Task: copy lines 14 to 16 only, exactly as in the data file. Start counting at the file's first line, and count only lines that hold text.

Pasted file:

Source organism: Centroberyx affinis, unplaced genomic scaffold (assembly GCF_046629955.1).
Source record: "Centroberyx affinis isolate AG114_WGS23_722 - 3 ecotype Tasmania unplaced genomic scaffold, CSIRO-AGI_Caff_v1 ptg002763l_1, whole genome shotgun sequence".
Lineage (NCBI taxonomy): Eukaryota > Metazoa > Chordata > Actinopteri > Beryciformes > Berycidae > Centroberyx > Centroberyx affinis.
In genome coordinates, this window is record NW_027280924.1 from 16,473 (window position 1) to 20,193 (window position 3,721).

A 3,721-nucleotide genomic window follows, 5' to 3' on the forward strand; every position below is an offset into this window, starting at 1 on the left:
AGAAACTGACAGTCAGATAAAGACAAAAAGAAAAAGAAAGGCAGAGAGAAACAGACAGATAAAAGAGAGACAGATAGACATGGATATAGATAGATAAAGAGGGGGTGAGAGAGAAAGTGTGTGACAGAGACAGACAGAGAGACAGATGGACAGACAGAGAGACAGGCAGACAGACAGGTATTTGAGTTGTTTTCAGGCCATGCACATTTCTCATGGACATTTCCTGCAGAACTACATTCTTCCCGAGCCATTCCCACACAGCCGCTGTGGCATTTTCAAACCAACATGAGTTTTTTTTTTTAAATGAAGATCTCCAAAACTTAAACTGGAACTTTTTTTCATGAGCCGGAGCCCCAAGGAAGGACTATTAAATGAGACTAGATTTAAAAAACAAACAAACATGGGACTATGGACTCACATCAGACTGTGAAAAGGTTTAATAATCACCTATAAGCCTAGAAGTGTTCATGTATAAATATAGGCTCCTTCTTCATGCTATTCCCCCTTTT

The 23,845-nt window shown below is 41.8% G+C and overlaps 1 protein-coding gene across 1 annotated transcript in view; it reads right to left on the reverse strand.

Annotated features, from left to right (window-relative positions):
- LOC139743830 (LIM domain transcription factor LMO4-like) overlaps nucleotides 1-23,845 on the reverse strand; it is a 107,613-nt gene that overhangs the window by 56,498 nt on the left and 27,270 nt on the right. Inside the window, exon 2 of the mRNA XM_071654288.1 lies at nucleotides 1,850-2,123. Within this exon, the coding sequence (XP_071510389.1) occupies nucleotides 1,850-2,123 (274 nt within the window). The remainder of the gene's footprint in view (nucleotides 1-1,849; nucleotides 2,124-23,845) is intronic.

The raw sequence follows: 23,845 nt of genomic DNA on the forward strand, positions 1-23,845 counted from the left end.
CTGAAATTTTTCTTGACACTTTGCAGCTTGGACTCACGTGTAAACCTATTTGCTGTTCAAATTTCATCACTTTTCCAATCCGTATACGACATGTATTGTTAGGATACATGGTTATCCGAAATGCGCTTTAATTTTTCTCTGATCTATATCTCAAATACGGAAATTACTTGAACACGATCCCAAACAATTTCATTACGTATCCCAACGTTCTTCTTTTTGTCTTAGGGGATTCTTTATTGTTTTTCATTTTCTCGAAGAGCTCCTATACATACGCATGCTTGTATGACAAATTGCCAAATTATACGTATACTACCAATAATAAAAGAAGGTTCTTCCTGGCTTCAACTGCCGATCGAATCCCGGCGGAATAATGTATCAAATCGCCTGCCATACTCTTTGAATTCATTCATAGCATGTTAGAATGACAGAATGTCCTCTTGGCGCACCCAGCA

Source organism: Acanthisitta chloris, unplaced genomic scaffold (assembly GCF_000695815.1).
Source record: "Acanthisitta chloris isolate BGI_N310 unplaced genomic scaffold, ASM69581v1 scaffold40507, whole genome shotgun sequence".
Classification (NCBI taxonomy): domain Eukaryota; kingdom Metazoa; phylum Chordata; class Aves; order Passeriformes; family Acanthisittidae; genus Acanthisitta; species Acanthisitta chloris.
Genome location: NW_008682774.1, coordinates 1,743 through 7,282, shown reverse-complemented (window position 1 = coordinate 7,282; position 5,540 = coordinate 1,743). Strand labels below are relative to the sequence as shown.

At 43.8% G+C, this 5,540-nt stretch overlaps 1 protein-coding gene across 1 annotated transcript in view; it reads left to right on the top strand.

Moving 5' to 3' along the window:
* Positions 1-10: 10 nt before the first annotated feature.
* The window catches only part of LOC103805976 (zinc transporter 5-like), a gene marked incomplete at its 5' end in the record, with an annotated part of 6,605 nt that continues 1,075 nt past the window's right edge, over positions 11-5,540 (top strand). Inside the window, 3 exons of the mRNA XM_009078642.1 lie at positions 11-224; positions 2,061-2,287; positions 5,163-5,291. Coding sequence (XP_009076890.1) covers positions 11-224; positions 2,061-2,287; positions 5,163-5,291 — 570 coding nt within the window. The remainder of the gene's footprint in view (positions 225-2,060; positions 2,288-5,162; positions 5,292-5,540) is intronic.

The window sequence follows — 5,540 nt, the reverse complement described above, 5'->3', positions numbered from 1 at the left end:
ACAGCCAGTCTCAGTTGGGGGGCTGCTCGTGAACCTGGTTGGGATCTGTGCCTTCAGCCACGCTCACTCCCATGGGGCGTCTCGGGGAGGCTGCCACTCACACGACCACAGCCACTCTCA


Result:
Classification (NCBI taxonomy): domain Eukaryota; kingdom Metazoa; phylum Chordata; class Aves; order Passeriformes; family Acanthisittidae; genus Acanthisitta; species Acanthisitta chloris.
Genome location: NW_008682774.1, coordinates 1,743 through 7,282, shown reverse-complemented (window position 1 = coordinate 7,282; position 5,540 = coordinate 1,743). Strand labels below are relative to the sequence as shown.

At 43.8% G+C, this 5,540-nt stretch overlaps 1 protein-coding gene across 1 annotated transcript in view; it reads left to right on the top strand.